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Alpine School District Board votes to begin closing process on 5 schools, including Lehi Elementary



The Alpine School District (ASD) Board of Education (BOE) voted on Tuesday night to begin the process to close five schools, including Lehi Elementary. The school, located right off Center Street and State Street, was built in 1951 and is not only the oldest school in the city but the oldest school in the district after Geneva Elementary closed its doors in 2021. 

The decision came after a months-long study conducted by a committee of 23 district staff members, including various experts who held six meetings over the last two months to work through study recommendations presented to the BOE on Tuesday. 

“We went city by city and school by school,” said Kimberly Bird, Executive Director of Internal Affairs and Operations for the district.

Bird presented each city’s 2023 enrollment numbers and their 2027 projected enrollments. The projections showed Lehi Elementary with a declining enrollment projection which has been happening for several years now. 

The six elementary schools in the west that feed into Lehi High are projecting the following enrollments:

North Point 2023: 992 2027: 1,191

River Rock 2023: 1,017 2027: 1,087


Lehi 2023: 470 2027: 412

Meadow 2023: 599 2027: 518

Snow Springs 2023: 762 2027: 735

Dry Creek 2023: 1,072 2027: 1,110

The study results recommended the closure of Lehi Elementary due to seismic issues, flooding potential and decreased enrollment. With boundary adjustments, most students from Lehi Elementary would attend Meadow Elementary, and 100 students would move to North Point Elementary. With the increase of students at North Point, there would also be a boundary adjustment to move 150 students from North Point to River Rock. 

The changes would result in the following enrollment numbers:

North Point 2023: 942 2027: 1,141

River Rock 2023: 941 2027: 1,011


Lehi: Closed

Meadow 2023: 911 2027: 830

Snow Springs 2023: 988 2027: 961

Dry Creek: No Change 

“Just because more students attend a school doesn’t mean larger class sizes. The FTE (full-time employee teachers and staff) will be adjusted and balanced out,” said Stacy Bateman, the ASD board member who represents Lehi and Meadow Elementary.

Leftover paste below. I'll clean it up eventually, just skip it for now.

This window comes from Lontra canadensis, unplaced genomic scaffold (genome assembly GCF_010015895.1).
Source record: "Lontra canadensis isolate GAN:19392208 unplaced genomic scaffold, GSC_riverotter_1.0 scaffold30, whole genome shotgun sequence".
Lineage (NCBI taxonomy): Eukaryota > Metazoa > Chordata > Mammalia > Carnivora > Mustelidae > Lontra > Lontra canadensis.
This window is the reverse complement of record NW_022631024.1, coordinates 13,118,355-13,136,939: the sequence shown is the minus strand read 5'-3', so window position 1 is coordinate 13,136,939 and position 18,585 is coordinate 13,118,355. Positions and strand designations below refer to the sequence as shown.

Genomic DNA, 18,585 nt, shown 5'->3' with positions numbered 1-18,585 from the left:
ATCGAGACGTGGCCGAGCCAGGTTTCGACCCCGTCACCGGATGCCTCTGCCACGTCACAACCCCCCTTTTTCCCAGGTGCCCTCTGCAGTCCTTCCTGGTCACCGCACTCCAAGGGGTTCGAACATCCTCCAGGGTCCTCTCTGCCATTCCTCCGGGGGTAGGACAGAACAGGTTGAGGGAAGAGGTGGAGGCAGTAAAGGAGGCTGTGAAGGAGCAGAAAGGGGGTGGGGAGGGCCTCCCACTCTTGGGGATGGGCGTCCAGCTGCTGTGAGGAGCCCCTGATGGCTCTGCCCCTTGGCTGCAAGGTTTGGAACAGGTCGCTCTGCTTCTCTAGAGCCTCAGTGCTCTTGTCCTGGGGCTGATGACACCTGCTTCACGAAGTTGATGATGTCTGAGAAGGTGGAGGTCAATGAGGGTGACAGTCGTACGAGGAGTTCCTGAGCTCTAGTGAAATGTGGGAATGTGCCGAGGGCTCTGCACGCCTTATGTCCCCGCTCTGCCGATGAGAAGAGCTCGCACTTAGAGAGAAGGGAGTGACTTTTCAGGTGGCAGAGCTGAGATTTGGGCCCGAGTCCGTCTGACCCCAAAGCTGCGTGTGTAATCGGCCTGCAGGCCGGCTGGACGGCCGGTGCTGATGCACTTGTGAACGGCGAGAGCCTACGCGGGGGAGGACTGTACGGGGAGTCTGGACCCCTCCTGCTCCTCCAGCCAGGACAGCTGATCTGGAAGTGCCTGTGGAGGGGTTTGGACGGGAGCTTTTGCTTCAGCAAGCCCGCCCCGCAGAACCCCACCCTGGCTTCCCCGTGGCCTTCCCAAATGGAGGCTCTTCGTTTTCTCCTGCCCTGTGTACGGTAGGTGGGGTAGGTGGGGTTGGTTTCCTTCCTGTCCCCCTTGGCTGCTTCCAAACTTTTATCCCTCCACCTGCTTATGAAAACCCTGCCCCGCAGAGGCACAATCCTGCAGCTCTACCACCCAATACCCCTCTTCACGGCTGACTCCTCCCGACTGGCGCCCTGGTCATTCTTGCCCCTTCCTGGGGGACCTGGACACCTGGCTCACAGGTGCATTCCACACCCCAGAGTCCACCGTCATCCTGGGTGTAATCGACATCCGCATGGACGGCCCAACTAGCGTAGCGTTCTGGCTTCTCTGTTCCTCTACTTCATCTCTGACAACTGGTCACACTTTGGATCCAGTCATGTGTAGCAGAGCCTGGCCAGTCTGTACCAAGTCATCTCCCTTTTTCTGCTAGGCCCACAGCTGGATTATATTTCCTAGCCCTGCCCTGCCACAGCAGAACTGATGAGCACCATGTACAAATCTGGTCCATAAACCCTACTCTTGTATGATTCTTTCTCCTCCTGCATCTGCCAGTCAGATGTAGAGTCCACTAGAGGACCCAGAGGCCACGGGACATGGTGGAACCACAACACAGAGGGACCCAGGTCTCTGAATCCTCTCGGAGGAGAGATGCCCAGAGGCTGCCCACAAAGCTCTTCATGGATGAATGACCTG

Along with Lehi Elementary, the BOE voted to start the closure process at Valley View Elementary (Pleasant Grove), Lindon Elementary (Lindon), Windsor Elementary (Orem) and Sharon Elementary (Orem).

“We’re looking at the age of facilities. We’re looking at the use of each facility. It isn’t all about dollars,” said Board member Julie King who represents Eagle Mountain.

“Student safety is a significant piece of this,” continued King, who said all five schools slated to be closed are on the district’sseismic watch list due to earthquake safety concerns. 


The study stated that the Lehi Elementary closure and boundary adjustments are only temporary solutions. A new elementary school will be needed in West Lehi soon as most of the schools in the area are projected to surpass 1,000 students each. 

“I want to tell our friends at Lehi Elementary and the other surrounding four schools that I know this isn’t ideal. Nobody wants to close a school with two months left (in the school year), but it’s a safety thing, and it’s an opportunity thing. We’ve been losing FTE (full-time employees) every year (at this school). I support this, and I know it’s hard, but it will help getus to a better place,” said Bateman in her closing remarks. 

The district study recommended initiating the closures and boundary adjustments for the 2024-2025 school year, but Board member Joylin Lincoln, who represents West Lehi and Saratoga Springs, motioned to implement the plan for the 2023-2024 school year that will begin in August. Board member Ada Wilson agreed and seconded the motion citing that “sooner rather than later” was necessary. 

Board member Sarah Beeson who represents the Alpine, Highland and Cedar Hills cluster, voiced concern about speeding up the process and the short timeline it would give the affected families. Board member Sara Hacken from Orem agreed and said students, families and staff need time to grieve and celebrate the closing schools. 

The board ultimately decided that urgency trumped sentiment and voted 6-1 (Beeson dissenting) to move forward with closures before the 2023-2024 school year.

Under state law, the district must now notify families affected by the closures and make time for the community and public to comment on the decision before taking a final closure vote.

For more information:

The new proposed boundaries